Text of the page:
So the BBC is once again landing quality television on our shores. It’s like they’re trying to charm us back into the Empire with their wonderful stories. There is a secret cabal of British storytellers who conspire in secret to seduce us colonials back into the fold. Neil Gaiman is their secret king and his throne is made of crumpets.
“In The Flesh” is a story about zombies after they have been (mostly) cured. The government tries to rehabilitate them, send them back to their homes with strict regimens of drugs, but with the stark memories of what they did to families and loved ones and strangers in their feral state.
Having just finished the second season of “The Walking Dead” a couple of months ago, I’m inclined to describing it as an exploration of what would end up happening if Herschel was right about the Walkers, if they really were in a state from which they could somehow be recovered.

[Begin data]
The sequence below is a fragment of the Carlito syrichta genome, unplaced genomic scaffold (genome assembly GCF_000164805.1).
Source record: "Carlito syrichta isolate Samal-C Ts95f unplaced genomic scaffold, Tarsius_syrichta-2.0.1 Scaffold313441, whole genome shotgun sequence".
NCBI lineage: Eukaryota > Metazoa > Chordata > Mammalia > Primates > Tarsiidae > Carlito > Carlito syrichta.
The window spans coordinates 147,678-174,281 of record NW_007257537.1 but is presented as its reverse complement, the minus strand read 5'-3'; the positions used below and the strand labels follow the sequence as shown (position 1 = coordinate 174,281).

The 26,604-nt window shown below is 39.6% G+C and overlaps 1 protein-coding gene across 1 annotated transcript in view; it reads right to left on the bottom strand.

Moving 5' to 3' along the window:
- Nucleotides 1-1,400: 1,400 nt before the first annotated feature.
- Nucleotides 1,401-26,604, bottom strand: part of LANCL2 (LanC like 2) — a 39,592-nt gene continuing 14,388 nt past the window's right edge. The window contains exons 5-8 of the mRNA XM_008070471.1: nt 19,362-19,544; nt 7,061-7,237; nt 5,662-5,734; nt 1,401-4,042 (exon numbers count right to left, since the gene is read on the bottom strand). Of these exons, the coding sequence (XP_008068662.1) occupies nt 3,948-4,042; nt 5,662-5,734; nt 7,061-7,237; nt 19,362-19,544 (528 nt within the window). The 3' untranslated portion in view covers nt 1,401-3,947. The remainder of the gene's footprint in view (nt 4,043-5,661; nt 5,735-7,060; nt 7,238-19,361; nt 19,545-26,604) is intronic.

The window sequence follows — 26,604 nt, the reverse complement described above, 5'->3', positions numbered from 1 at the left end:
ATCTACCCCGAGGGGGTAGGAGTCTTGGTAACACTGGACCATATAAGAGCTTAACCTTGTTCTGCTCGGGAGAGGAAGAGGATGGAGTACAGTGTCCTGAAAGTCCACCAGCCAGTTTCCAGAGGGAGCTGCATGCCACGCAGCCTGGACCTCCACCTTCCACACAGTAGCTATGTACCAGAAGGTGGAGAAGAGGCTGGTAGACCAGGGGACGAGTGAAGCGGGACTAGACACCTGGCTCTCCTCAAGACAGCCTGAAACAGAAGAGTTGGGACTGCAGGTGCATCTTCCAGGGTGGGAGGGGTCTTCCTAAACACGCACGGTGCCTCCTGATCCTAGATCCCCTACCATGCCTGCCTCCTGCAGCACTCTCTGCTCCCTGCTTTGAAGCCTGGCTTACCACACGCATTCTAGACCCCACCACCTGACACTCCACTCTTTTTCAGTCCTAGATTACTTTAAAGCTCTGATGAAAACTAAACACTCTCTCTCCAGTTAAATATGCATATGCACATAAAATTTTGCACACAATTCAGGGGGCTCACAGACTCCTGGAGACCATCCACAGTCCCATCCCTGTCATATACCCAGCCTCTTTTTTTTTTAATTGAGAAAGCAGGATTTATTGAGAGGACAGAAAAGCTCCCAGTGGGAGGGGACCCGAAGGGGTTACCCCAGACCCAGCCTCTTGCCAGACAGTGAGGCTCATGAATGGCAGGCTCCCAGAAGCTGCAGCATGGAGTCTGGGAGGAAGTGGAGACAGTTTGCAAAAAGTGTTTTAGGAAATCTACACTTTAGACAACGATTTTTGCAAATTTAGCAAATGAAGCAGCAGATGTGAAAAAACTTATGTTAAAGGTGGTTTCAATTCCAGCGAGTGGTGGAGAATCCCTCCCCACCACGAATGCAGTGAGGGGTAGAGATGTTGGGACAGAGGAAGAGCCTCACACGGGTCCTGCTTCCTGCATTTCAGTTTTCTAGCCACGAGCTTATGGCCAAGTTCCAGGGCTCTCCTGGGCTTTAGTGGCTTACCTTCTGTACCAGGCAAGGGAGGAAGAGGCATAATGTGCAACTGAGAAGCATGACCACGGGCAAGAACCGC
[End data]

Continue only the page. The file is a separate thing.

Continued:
Here’s the first three minutes of the show. And as everyone knows, you can tell everything about a show’s quality for the rest of its run by the first three minutes of the pilot.
“In The Flesh” already aired over in Britain, which is fair I suppose since they made the show in the first place, but we’re getting a summer release stateside on BBC America, beginning this evening. It’s only three episodes, but a second series has already been ordered and is expected to run five or six episodes based on strong critical reception, even if the viewership numbers were awfully low, averaging only a tad over a half million viewers per episode.